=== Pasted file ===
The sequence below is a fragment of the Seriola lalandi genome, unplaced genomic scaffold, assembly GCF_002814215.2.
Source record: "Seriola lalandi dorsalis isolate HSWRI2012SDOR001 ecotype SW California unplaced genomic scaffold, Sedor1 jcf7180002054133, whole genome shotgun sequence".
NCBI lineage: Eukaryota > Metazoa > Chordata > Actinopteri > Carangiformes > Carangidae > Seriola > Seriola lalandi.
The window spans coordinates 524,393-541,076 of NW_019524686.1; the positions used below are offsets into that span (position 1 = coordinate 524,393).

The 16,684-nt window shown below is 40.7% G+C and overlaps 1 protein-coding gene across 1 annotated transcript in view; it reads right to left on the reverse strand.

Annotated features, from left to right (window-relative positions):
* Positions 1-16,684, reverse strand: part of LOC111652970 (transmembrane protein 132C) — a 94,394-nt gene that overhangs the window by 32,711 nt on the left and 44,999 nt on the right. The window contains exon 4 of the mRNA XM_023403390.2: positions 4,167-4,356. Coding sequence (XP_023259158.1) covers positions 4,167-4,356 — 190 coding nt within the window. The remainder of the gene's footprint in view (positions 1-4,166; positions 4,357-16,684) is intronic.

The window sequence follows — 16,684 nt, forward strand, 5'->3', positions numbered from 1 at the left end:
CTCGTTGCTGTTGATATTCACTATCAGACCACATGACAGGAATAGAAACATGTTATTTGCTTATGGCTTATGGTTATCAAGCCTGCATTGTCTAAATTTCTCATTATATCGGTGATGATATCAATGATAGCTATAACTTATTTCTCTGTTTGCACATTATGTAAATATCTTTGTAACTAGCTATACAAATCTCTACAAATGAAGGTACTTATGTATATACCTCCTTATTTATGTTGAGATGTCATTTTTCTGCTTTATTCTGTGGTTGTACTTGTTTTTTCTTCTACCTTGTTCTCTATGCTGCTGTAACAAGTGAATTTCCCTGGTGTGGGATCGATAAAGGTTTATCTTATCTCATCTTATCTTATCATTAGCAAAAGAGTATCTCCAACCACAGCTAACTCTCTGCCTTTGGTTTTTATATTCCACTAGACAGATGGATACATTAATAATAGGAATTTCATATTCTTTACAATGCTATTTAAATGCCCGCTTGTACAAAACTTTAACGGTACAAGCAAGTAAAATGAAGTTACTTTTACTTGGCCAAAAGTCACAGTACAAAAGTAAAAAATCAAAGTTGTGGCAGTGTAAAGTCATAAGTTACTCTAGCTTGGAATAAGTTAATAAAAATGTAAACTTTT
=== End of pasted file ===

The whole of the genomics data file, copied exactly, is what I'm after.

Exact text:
The sequence below is a fragment of the Seriola lalandi genome, unplaced genomic scaffold, assembly GCF_002814215.2.
Source record: "Seriola lalandi dorsalis isolate HSWRI2012SDOR001 ecotype SW California unplaced genomic scaffold, Sedor1 jcf7180002054133, whole genome shotgun sequence".
NCBI lineage: Eukaryota > Metazoa > Chordata > Actinopteri > Carangiformes > Carangidae > Seriola > Seriola lalandi.
The window spans coordinates 524,393-541,076 of NW_019524686.1; the positions used below are offsets into that span (position 1 = coordinate 524,393).

The 16,684-nt window shown below is 40.7% G+C and overlaps 1 protein-coding gene across 1 annotated transcript in view; it reads right to left on the reverse strand.

Annotated features, from left to right (window-relative positions):
* Positions 1-16,684, reverse strand: part of LOC111652970 (transmembrane protein 132C) — a 94,394-nt gene that overhangs the window by 32,711 nt on the left and 44,999 nt on the right. The window contains exon 4 of the mRNA XM_023403390.2: positions 4,167-4,356. Coding sequence (XP_023259158.1) covers positions 4,167-4,356 — 190 coding nt within the window. The remainder of the gene's footprint in view (positions 1-4,166; positions 4,357-16,684) is intronic.

The window sequence follows — 16,684 nt, forward strand, 5'->3', positions numbered from 1 at the left end:
CTCGTTGCTGTTGATATTCACTATCAGACCACATGACAGGAATAGAAACATGTTATTTGCTTATGGCTTATGGTTATCAAGCCTGCATTGTCTAAATTTCTCATTATATCGGTGATGATATCAATGATAGCTATAACTTATTTCTCTGTTTGCACATTATGTAAATATCTTTGTAACTAGCTATACAAATCTCTACAAATGAAGGTACTTATGTATATACCTCCTTATTTATGTTGAGATGTCATTTTTCTGCTTTATTCTGTGGTTGTACTTGTTTTTTCTTCTACCTTGTTCTCTATGCTGCTGTAACAAGTGAATTTCCCTGGTGTGGGATCGATAAAGGTTTATCTTATCTCATCTTATCTTATCATTAGCAAAAGAGTATCTCCAACCACAGCTAACTCTCTGCCTTTGGTTTTTATATTCCACTAGACAGATGGATACATTAATAATAGGAATTTCATATTCTTTACAATGCTATTTAAATGCCCGCTTGTACAAAACTTTAACGGTACAAGCAAGTAAAATGAAGTTACTTTTACTTGGCCAAAAGTCACAGTACAAAAGTAAAAAATCAAAGTTGTGGCAGTGTAAAGTCATAAGTTACTCTAGCTTGGAATAAGTTAATAAAAATGTAAACTTTT